In the news recently is the so-called "CALM Act" (Commercial Advertisement Loudness Mitigation Act), which will force TV and cable broadcasters (specifically, multichannel broadcasters) to make advertisements and content be the same volume.
The problem of blaring commercials, the TV equivalent of the loudness wars, have been going on for some time, but with newer technologies, including digital broadcasting, it has gotten worse. The fundamental issue is that advertisers want to be heard, so they want to be louder than their competition (the program material). However, it's not just a matter of submitting content with higher volume -- broadcasters, whether analog or digital, have limits to the maximum volume they transmit. Instead, they use recording tricks called compression and limiting to boost the average levels of their recordings while keeping the maximum just within limits. The result is a commercial that sounds louder that the program.
While digital technology has made it possible to take this loudness to an extreme, digital distribution has also provided one part of the solution: each piece of program material can be pre-marked with loudness information using a standard called A/85 rp which is used by the consumer's television to determine playback volume.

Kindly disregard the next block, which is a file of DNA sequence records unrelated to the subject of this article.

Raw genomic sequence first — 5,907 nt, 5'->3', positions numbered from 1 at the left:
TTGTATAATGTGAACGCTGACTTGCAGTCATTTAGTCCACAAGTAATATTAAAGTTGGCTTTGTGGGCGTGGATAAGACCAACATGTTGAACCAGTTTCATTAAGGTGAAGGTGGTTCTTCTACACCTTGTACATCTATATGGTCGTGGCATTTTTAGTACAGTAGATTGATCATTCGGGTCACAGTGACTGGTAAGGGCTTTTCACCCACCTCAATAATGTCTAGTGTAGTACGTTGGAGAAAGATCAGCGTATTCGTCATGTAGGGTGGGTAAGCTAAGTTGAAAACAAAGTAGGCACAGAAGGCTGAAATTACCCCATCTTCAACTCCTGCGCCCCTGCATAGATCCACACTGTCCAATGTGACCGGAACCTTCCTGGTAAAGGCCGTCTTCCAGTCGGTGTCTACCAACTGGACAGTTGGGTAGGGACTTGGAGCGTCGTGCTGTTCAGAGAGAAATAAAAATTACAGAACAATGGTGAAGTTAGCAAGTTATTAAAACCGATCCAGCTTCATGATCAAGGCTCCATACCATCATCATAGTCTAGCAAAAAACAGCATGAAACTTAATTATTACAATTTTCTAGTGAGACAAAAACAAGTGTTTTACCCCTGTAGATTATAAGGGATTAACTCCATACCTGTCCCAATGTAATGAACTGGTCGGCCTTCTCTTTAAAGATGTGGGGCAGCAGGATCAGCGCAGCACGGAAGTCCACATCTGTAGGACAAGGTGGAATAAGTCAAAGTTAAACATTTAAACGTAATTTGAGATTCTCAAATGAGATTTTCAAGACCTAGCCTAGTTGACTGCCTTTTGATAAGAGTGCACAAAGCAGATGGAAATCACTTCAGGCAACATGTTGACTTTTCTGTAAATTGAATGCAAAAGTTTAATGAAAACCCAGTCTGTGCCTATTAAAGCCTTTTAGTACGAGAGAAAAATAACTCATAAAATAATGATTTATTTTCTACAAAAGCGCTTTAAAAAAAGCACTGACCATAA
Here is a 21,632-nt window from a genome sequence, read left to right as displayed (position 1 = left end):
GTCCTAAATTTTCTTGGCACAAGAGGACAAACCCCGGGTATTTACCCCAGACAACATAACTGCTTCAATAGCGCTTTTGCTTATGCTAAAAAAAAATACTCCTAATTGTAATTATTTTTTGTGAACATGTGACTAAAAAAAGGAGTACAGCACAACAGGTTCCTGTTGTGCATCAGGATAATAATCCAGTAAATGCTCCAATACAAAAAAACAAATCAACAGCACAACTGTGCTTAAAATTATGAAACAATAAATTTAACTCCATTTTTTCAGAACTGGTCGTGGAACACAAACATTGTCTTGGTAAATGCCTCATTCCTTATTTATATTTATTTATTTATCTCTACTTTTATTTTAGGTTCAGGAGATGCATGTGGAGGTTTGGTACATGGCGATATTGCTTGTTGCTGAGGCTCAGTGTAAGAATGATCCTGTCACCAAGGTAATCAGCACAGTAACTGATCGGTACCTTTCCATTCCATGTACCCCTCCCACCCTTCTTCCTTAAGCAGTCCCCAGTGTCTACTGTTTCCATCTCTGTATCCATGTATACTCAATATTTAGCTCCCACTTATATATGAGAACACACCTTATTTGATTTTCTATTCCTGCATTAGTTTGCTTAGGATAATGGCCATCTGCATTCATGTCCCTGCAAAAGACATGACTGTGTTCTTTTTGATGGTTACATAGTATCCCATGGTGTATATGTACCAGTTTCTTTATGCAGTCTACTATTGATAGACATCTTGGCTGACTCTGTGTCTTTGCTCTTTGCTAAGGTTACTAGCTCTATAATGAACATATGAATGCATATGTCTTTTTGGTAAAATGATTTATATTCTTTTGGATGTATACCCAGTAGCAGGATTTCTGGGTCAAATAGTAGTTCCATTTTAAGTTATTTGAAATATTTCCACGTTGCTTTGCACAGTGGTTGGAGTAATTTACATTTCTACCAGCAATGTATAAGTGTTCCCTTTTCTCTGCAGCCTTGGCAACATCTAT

The trick is to accurately determine the loudness of the material, so that the A/85 tags can be correctly applied. As it turns out, this is no simple task. The ear is more sensitive to some frequencies than others, and you don't want to use simple averaging because then long periods of silence would allow commercials to get away with short loud segments that were disproportionately loud. To get around these issues, A/85 rp recommends the use of a well researched standard called ITU-R BS.1770 (which may be more familiar from the EBU metering and normalizing standard which uses it, EBU R 128). The ITU standard allows the measurement of loudness that very closely matches human perception of loudness, and offers recommendations for use in live, short and long form content.
Will the system be gamed? Perhaps content creators will find some way to trick ITU measurement system to make their content appear less loud than it really is, but even if they do, it seems unlikely that they will be able to game the system anywhere near as well as they currently do.
How will the FCC know if the system is working, and which broadcasters are using the system? They will rely on the public to call-in complaints. Of course, since this has, for years, been the number-one complaint they have received, I don't anticipate too much difficulty there.